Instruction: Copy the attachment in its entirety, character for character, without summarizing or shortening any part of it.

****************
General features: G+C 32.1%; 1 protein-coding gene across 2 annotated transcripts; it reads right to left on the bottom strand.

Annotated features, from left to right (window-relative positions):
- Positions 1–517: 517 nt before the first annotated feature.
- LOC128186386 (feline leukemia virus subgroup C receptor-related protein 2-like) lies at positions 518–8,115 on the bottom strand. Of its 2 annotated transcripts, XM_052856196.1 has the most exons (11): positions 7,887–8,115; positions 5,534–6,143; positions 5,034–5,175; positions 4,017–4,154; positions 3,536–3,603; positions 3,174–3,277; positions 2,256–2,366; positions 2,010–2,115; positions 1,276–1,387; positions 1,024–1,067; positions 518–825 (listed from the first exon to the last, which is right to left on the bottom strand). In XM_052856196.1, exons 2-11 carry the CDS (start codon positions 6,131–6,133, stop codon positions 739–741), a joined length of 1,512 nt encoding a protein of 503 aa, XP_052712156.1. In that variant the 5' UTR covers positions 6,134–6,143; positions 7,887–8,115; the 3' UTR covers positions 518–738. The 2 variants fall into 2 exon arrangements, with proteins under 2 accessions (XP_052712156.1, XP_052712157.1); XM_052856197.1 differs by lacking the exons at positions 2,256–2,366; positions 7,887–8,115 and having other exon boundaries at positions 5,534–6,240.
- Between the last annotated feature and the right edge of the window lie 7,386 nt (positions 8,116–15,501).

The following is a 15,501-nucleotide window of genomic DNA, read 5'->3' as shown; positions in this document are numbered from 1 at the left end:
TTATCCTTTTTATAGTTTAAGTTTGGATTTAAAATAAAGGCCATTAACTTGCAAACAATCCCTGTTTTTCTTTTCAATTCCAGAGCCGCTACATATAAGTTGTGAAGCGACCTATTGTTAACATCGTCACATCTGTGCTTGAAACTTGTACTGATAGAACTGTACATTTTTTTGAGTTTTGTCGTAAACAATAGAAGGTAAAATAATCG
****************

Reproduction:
General features: G+C 32.1%; 1 protein-coding gene across 2 annotated transcripts; it reads right to left on the bottom strand.

Annotated features, from left to right (window-relative positions):
- Positions 1–517: 517 nt before the first annotated feature.
- LOC128186386 (feline leukemia virus subgroup C receptor-related protein 2-like) lies at positions 518–8,115 on the bottom strand. Of its 2 annotated transcripts, XM_052856196.1 has the most exons (11): positions 7,887–8,115; positions 5,534–6,143; positions 5,034–5,175; positions 4,017–4,154; positions 3,536–3,603; positions 3,174–3,277; positions 2,256–2,366; positions 2,010–2,115; positions 1,276–1,387; positions 1,024–1,067; positions 518–825 (listed from the first exon to the last, which is right to left on the bottom strand). In XM_052856196.1, exons 2-11 carry the CDS (start codon positions 6,131–6,133, stop codon positions 739–741), a joined length of 1,512 nt encoding a protein of 503 aa, XP_052712156.1. In that variant the 5' UTR covers positions 6,134–6,143; positions 7,887–8,115; the 3' UTR covers positions 518–738. The 2 variants fall into 2 exon arrangements, with proteins under 2 accessions (XP_052712156.1, XP_052712157.1); XM_052856197.1 differs by lacking the exons at positions 2,256–2,366; positions 7,887–8,115 and having other exon boundaries at positions 5,534–6,240.
- Between the last annotated feature and the right edge of the window lie 7,386 nt (positions 8,116–15,501).

The following is a 15,501-nucleotide window of genomic DNA, read 5'->3' as shown; positions in this document are numbered from 1 at the left end:
TTATCCTTTTTATAGTTTAAGTTTGGATTTAAAATAAAGGCCATTAACTTGCAAACAATCCCTGTTTTTCTTTTCAATTCCAGAGCCGCTACATATAAGTTGTGAAGCGACCTATTGTTAACATCGTCACATCTGTGCTTGAAACTTGTACTGATAGAACTGTACATTTTTTTGAGTTTTGTCGTAAACAATAGAAGGTAAAATAATCG